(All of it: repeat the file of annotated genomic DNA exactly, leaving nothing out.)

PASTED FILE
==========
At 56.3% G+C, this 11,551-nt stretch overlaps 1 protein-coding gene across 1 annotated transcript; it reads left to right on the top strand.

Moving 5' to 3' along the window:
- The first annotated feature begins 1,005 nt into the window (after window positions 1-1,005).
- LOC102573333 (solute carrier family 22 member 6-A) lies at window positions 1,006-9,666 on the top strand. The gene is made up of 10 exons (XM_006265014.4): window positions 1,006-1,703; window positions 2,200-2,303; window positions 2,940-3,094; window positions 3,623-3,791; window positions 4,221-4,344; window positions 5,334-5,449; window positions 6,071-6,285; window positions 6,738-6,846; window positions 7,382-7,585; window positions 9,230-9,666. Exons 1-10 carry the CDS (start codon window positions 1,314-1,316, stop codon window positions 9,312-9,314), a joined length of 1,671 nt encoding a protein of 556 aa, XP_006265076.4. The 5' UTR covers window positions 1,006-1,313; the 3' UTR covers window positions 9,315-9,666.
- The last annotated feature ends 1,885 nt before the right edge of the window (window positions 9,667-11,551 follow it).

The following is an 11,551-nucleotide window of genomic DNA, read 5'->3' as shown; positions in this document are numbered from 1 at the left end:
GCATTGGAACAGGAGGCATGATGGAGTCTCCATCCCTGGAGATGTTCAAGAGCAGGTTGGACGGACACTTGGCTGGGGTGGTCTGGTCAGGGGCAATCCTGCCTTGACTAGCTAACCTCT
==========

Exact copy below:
At 56.3% G+C, this 11,551-nt stretch overlaps 1 protein-coding gene across 1 annotated transcript; it reads left to right on the top strand.

Moving 5' to 3' along the window:
- The first annotated feature begins 1,005 nt into the window (after window positions 1-1,005).
- LOC102573333 (solute carrier family 22 member 6-A) lies at window positions 1,006-9,666 on the top strand. The gene is made up of 10 exons (XM_006265014.4): window positions 1,006-1,703; window positions 2,200-2,303; window positions 2,940-3,094; window positions 3,623-3,791; window positions 4,221-4,344; window positions 5,334-5,449; window positions 6,071-6,285; window positions 6,738-6,846; window positions 7,382-7,585; window positions 9,230-9,666. Exons 1-10 carry the CDS (start codon window positions 1,314-1,316, stop codon window positions 9,312-9,314), a joined length of 1,671 nt encoding a protein of 556 aa, XP_006265076.4. The 5' UTR covers window positions 1,006-1,313; the 3' UTR covers window positions 9,315-9,666.
- The last annotated feature ends 1,885 nt before the right edge of the window (window positions 9,667-11,551 follow it).

The following is an 11,551-nucleotide window of genomic DNA, read 5'->3' as shown; positions in this document are numbered from 1 at the left end:
GCATTGGAACAGGAGGCATGATGGAGTCTCCATCCCTGGAGATGTTCAAGAGCAGGTTGGACGGACACTTGGCTGGGGTGGTCTGGTCAGGGGCAATCCTGCCTTGACTAGCTAACCTCT